|Using the conditional|
from the Ukraine asks:
Could you please tell me the rule for using should in questions like this: 'Should you have any problems, feel free to contact me.' What does it mean? And how does it differ from: 'If you have any questions, please contact me?'
two sentences are very similar in meaning. But 'Should you have...'
or 'If you should have...' may be used in preference to 'If you have...'
if we want to suggest a slight possibility of something happening
or when we are making suggestions or giving advice. Compare:
Note that for a condition that is generally true, as in all the examples above, we use if plus the present simple in the subordinate clause and the present simple again in the main clause:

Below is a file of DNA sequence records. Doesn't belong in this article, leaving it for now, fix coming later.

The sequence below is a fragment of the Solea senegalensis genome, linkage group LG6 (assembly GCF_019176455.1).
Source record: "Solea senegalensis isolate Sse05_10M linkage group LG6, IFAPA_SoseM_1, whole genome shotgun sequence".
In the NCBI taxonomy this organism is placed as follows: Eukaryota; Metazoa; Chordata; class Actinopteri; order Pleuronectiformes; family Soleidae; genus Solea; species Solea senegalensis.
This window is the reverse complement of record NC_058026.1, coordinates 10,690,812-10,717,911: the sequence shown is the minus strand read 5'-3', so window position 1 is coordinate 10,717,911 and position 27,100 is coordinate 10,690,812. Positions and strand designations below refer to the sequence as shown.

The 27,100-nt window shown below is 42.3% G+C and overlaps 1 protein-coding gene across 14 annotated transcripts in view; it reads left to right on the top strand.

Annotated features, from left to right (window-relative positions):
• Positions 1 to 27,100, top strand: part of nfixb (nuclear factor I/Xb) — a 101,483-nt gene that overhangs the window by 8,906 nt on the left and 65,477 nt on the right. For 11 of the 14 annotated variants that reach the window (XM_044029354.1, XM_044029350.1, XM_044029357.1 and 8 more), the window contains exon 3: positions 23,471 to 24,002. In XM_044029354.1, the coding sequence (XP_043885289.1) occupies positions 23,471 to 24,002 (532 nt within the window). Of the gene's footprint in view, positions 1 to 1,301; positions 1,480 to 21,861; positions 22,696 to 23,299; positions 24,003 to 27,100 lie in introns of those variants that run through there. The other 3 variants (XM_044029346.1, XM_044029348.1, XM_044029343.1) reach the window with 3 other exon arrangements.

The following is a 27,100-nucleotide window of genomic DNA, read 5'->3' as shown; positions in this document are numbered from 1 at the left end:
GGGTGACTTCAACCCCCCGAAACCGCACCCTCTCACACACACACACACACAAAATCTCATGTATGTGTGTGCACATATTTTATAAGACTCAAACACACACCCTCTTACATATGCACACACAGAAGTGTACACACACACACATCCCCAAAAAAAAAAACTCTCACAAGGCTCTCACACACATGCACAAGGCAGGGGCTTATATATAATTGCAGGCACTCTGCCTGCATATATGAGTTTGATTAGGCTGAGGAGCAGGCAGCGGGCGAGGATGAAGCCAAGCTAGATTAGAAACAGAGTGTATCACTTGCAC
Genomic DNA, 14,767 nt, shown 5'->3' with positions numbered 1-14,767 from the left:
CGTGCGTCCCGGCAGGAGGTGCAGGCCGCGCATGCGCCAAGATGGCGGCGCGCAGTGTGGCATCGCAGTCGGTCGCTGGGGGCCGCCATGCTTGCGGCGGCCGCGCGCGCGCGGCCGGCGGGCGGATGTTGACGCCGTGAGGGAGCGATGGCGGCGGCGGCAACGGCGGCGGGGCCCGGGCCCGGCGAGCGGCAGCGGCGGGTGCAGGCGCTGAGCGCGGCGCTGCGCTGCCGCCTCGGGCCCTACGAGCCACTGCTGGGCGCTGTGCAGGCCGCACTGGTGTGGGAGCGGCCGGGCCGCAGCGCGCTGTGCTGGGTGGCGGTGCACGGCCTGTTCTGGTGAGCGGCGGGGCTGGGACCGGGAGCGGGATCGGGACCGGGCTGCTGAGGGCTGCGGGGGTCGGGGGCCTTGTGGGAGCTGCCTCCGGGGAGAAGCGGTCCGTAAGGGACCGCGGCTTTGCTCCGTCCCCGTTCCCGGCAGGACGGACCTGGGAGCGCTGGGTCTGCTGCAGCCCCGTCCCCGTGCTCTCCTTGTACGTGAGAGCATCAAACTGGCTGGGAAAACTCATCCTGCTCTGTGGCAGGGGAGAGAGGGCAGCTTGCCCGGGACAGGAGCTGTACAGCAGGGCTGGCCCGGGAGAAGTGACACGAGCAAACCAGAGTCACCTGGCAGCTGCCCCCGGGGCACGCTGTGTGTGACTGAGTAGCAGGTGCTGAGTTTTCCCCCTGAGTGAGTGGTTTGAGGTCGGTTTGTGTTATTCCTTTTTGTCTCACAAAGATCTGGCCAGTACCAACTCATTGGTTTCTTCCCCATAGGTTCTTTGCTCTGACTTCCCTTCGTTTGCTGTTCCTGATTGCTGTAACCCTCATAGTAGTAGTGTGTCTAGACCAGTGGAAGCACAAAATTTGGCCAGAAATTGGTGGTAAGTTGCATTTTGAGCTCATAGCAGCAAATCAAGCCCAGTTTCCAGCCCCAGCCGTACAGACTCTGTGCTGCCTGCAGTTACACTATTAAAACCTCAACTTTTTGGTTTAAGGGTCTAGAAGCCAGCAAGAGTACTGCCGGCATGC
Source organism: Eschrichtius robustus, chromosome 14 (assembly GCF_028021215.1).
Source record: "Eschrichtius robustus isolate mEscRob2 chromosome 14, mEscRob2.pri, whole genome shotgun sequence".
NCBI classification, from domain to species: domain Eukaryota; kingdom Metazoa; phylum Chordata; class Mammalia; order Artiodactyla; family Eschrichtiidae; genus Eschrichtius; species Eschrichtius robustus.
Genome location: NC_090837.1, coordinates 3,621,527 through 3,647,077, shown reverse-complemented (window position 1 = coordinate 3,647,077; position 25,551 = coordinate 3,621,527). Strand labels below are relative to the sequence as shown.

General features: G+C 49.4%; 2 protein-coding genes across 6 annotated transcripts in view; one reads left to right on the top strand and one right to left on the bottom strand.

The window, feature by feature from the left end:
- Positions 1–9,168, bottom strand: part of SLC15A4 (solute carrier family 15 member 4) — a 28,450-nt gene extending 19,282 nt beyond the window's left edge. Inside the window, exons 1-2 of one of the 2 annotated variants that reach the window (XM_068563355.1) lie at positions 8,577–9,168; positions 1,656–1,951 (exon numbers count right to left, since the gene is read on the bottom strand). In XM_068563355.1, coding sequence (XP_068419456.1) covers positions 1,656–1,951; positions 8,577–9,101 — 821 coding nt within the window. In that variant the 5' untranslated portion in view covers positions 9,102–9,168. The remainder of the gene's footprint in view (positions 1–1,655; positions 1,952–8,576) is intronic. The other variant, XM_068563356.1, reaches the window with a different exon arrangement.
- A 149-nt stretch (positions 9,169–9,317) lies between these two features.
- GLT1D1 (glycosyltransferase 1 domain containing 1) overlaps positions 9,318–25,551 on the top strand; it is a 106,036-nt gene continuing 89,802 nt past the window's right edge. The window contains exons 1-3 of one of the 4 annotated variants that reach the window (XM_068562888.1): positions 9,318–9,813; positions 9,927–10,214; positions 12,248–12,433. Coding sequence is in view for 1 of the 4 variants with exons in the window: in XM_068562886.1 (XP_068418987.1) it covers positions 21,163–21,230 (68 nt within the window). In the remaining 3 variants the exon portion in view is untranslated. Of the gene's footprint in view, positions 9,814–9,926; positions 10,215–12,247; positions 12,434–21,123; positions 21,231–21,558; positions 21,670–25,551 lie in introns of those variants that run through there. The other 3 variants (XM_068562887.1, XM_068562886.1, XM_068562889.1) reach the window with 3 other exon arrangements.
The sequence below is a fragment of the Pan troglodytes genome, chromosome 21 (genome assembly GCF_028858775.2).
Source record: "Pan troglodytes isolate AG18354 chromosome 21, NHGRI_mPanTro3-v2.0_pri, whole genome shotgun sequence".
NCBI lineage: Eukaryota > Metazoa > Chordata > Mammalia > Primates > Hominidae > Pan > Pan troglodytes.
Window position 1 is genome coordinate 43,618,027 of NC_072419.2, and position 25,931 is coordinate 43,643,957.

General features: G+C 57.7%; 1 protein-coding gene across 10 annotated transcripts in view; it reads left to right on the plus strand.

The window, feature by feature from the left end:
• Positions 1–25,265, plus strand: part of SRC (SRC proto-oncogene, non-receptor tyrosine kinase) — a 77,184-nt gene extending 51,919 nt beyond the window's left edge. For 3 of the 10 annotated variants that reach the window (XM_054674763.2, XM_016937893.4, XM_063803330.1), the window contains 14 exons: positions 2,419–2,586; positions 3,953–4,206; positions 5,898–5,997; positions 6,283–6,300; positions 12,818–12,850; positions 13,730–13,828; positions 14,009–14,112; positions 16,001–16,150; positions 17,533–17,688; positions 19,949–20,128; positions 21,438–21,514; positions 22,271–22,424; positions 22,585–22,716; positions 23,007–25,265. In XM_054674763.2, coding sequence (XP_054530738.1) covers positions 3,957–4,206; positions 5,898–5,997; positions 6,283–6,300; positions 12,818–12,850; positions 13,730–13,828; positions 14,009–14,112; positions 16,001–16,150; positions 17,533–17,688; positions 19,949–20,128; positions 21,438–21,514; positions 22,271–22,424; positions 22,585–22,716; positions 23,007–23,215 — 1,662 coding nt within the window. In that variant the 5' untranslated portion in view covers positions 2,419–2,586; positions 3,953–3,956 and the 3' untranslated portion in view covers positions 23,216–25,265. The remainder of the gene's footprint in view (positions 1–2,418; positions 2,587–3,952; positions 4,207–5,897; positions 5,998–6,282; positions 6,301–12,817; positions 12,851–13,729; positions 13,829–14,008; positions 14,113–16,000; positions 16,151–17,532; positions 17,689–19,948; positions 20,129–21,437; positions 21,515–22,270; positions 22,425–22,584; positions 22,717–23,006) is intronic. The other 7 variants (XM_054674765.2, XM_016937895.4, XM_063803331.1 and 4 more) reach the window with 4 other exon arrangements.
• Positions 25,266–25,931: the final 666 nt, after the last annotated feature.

If + PRESENT SIMPLE , PRESENT SIMPLE
Look at these examples:
This is distinct from the will condition when we are predicting a likely result in the future and thinking about specific instances. With this type of condition, we have if plus the present simple in the subordinate clause and will/won't, or sometimes going to, in the main clause:
If + PRESENT SIMPLE, will/won't/going to FUTURE REFERENCE
at these examples:'
Note also that except for the above usage of should, we do not normally use would or should (or shall or will, see above) with if in the subordinate clause. For the would condition, when we are talking about something unreal or unlikely in the present or future, we normally use if plus the past simple in subordinate clause and would / should / 'd in the main clause:
If + PAST SIMPLE , would / should/ 'd PRESENT/FUTURE
at these examples:
|(For further uses of should and would, see 'When to use will, shall, would, should')|